When I check a particular fixed income ETF it usually shows me the portfolio managers for it. May I ask what is their role? I think every ETF has a benchmark, say a bond index. Now the fund is supposed to replicate this benchmark, so the owner could buy all the bonds from the benchmark and hold them. Or perhaps most of those bonds as long as tracking error is not that big? What is the role of the PM here? What is the expertise that is required here?


1 Answer 1


ETFs (both stock and bond) can be actively managed or passively managed. If they are passively managed, the portfolio manager isn't doing too much other than trying to replicate the performance of the underlying index. That mostly involves just buying the securities in the underlying index in appropriate ratios but does sometimes involve replicating positions synthetically with options and other derivatives. If they are actively managed, on the other hand, the portfolio manager is trying to beat the comparable index. In that case, the portfolio manager is exercising much greater discretion and judgement. If you believe that actively managed funds/ ETFs can consistently outperform their benchmark index, it makes sense to invest in funds/ ETFs that are run by managers that have a history of beating their index.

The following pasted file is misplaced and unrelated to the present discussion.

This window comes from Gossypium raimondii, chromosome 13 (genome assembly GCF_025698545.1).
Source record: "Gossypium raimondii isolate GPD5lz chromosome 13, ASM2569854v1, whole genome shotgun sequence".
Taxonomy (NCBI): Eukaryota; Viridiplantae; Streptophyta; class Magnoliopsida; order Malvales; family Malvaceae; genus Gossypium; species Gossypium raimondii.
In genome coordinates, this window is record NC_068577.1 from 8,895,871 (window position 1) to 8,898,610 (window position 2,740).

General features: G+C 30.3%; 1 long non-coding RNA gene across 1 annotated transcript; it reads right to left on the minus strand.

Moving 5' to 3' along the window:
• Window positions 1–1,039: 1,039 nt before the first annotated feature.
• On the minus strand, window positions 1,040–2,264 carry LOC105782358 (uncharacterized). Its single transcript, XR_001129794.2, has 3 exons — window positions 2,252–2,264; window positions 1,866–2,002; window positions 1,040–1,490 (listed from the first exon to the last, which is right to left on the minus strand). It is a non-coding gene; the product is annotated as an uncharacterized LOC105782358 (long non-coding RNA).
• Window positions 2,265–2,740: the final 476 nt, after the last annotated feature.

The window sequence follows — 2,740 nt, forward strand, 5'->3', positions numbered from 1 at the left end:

• beating the index meaning get cheaper bonds? He is still required to track an index so the manager can't buy any bonds he likes but he can choose better once that meet the fit criteria? How is it measured then as all I have a small tracking error regardless of the choices.
    – Medan
    Feb 24, 2023 at 21:36
  • 2
    @Medan - If the ETF is passively managed, it tracks an index. If the ETF is actively managed, it does not attempt to track an index, it attempts to beat the index. There are plenty of funds/ ETFs that track the S&P 500, for example. And there are plenty of funds/ ETFs that invest in large cap stocks that seek to beat the return of the S&P 500. The same goes for any other index you want to choose. Feb 24, 2023 at 21:38

You must log in to answer this question.

Not the answer you're looking for? Browse other questions tagged .